The Dread: Dealing with writing anxiety

Okay, first things first. Don’t get me wrong. Writing is my job, and I love my job. I enjoy writing stories where people fall in love and have happy endings, and it amazes me that people actually buy them, and read them, and like them. This will never get old. And I count myself very lucky that I can do this for a living.

But… (you knew there was a but coming, didn’t you?). With writing, comes The Dread.


So here’s the thing: writing will never not be hard for me. A few authors make it look easy, but actually when I talk to other authors most of them agree that it’s hard. Getting those words down on the page takes a lot of effort, it’s often boring, and usually involves a constant battle against fear and insecurity. “Is it crap? Am I crap?”

Today, I started a new WIP (Housemates #3). Starting a new story is usually one of the most stressful times for me because I’m more of a pantser than a plotter, so I tend to feel as if I’m lost in the middle of a forest without a map. The only way out is to write.

Once I get going, it usually gets a little easier, and every now and again I have a magical day where the words flow, my characters behave and everything is awesome. But this pie chart is a pretty realistic breakdown of my brain on any writing day.



Then along with that hot mess of insecurity, add in a deadline, and yep. Starting that new WIP feels a lot like going back to school after a holiday, with an overdue essay and exams looming. The Dread creeps up on you, lurks in your gut, and makes you crave chocolate and a blanket fort.

But I’m here to tell you, that it gets easier. If only because each time you manage to finish a story, you prove to yourself that it’s possible to beat The Dread. And also, each time you push through and finish a first draft, you learn a little more about the process, about what works for you and what doesn’t, and how to challenge those pesky inner voices.

Top Tips for feeling The Dread and writing the damn book anyway


Have small, manageable goals – whatever suits you, whether it’s 500 words a day, 3000 words a day, or a weekly goal with more flexibility. Make goals, and try and keep to them. Nothing makes me feel empowered like achieving my goals, and an empowered writer is a confident writer.

Time Management

Whether you use timers, productivity apps, social media blockers or write sprints with other authors, find something that makes you sit and focus. My current method is writing in 45 min blocks with 15 minute breaks. That suits me, but your mileage may vary.

Prioritise writing time

Tempting though it is to use editing, promo, admin, cleaning, laundry, or stroking the cat as an excuse for leaving your writing till later, don’t do it. Write first and try and avoid getting sucked into procrastination. If you don’t write more books then you won’t have anything to edit/promote. Writing comes first.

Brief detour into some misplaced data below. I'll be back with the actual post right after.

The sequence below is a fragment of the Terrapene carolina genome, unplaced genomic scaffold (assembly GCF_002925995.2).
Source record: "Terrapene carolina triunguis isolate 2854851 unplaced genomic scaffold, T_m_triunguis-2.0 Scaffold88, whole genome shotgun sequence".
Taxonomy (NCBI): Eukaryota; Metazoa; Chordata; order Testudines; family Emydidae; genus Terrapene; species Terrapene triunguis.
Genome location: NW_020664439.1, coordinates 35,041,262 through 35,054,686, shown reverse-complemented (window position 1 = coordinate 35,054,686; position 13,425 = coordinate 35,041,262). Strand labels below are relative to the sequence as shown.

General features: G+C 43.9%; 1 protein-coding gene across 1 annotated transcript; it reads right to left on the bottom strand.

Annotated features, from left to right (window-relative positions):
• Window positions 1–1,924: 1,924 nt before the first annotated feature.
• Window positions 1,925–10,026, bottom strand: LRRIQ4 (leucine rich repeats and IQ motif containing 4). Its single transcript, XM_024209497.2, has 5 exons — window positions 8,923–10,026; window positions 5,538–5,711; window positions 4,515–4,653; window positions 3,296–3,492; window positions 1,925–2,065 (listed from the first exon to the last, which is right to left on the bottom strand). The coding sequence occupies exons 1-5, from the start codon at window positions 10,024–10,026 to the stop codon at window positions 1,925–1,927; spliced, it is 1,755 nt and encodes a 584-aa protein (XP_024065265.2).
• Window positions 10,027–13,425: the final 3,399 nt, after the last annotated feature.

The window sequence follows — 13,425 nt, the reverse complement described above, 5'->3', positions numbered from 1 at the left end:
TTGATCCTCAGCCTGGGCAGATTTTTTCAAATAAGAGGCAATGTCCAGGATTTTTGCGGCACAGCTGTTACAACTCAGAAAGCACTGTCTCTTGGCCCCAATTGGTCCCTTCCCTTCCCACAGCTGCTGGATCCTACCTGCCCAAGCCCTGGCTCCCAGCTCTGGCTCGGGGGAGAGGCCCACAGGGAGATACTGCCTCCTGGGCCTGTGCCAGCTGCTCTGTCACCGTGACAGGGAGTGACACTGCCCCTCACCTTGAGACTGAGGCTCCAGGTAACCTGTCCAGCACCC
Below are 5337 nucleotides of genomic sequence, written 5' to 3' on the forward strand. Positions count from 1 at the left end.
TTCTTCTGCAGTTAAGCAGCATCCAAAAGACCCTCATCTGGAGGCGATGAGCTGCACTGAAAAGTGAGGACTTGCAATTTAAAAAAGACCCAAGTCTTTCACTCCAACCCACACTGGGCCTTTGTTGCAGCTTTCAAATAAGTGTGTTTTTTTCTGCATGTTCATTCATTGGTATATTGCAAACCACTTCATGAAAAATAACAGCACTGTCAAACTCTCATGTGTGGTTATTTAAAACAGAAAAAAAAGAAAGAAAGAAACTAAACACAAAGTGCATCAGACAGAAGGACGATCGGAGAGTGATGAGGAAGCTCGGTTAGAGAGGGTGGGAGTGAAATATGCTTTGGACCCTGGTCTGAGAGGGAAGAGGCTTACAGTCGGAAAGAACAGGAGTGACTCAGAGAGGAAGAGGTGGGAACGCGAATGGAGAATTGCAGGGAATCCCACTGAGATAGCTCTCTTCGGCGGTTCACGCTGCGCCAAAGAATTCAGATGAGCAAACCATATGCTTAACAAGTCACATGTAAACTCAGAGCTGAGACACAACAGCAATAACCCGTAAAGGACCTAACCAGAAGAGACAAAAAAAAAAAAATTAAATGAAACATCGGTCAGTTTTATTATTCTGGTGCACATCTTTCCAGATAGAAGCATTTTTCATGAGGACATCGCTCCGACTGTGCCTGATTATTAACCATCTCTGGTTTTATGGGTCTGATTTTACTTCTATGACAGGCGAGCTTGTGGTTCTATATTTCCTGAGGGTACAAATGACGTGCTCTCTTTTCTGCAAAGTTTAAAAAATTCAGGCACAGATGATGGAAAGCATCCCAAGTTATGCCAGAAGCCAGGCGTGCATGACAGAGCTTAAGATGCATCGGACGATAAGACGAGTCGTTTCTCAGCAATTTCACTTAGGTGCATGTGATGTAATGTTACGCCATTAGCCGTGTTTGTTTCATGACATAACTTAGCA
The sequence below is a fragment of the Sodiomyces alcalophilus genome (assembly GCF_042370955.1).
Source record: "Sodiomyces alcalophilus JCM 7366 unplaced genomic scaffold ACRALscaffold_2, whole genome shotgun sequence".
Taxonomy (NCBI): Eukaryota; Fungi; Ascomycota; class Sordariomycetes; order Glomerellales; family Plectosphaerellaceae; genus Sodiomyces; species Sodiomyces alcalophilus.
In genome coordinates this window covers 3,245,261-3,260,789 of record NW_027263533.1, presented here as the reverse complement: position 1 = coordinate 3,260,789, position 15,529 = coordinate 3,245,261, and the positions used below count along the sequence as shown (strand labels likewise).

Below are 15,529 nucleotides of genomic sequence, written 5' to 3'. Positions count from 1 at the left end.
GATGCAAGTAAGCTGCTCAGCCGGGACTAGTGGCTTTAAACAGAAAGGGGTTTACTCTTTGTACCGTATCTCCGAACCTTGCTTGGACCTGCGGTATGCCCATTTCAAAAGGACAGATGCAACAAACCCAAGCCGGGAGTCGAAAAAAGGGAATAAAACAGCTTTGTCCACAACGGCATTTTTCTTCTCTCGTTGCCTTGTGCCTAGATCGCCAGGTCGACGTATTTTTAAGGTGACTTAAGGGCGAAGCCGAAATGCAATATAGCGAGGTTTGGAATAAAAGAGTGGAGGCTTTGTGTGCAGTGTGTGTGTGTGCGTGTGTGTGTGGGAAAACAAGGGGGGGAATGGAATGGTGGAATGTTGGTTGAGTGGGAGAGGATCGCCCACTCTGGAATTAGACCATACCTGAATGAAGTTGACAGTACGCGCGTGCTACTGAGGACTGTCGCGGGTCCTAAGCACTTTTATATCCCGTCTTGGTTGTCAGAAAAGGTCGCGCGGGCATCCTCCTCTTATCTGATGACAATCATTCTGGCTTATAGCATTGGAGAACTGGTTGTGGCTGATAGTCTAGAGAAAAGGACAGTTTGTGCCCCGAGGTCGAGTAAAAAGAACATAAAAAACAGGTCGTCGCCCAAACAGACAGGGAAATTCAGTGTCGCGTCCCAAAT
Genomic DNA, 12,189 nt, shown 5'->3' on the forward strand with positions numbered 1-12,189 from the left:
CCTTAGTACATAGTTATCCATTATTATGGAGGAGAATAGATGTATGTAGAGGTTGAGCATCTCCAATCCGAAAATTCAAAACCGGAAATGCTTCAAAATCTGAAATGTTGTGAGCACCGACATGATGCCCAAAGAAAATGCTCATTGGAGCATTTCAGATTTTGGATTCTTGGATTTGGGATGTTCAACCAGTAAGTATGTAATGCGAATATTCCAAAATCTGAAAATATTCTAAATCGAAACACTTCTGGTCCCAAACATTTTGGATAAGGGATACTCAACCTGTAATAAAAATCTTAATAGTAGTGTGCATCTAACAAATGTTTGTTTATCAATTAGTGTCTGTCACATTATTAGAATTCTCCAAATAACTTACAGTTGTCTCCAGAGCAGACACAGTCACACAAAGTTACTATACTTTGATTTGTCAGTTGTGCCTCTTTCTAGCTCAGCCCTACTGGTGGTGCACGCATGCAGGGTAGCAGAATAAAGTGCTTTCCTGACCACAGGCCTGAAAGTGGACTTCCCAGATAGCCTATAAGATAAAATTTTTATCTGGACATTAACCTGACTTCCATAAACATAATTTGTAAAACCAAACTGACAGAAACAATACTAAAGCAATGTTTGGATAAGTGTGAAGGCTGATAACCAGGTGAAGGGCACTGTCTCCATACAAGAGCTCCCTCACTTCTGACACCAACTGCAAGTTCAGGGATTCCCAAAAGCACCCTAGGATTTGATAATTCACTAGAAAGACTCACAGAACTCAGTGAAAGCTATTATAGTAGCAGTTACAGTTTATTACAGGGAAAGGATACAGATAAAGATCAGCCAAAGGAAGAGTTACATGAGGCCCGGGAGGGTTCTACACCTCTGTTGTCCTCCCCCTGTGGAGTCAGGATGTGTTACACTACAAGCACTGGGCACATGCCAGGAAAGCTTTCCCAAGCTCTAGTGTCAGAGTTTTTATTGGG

Baby Steps

If you’re like me, the big picture is sometimes too scary. I try and forget how many words the story is likely to be when it’s finished, because the thought of writing 40, 50, 60k words is overwhelming. I think in days (2000 is my usual goal), and weeks (10k is my weekly goal). If you break it down like that, suddenly it seems like less of a mountain to climb.

Cheerleaders and companions

Find other writers to write with. Support each other, kick each other’s arses, don’t let each other give up. FINISH THE DAMN STORY. Remind each other that there is nothing in a first draft that can’t be fixed. I belong to the m/m sprint club on Facebook and sharing goals and progress in there is really motivating. Plus who doesn’t like a bit of office banter to get them through the day?

If you like feedback as you write, find a critique partner who will read as you go, and who you can bounce ideas off or talk through ideas if you get stuck. Annabelle Jacobs is my writing partner and I couldn’t do it without her. I can’t write into a void, I need feedback as I go. But even if you prefer not to share your words until the draft is completed, writing on your own is pretty lonely. I like the camaraderie of shared goals and writing sprints.


How do you keep going when you’re struggling to stay motivated? Please share your tips/experiences in a comment 🙂



About Jay Northcote

Author of LGBT romance. Trans (he/him), Parent, cat herder, professional procrastinator.
This entry was posted in ramblings about writing and tagged , , , , . Bookmark the permalink.

12 Responses to The Dread: Dealing with writing anxiety

  1. annabowling says:

    I can’t write into a void, either. I’m a big ol’ extrovert, and need to talk, so having a good critique partner is crucial. Right now, I have two for one project, and one each for two others. If the writing won’t come, talking it out usually unsticks me, and quickly, too.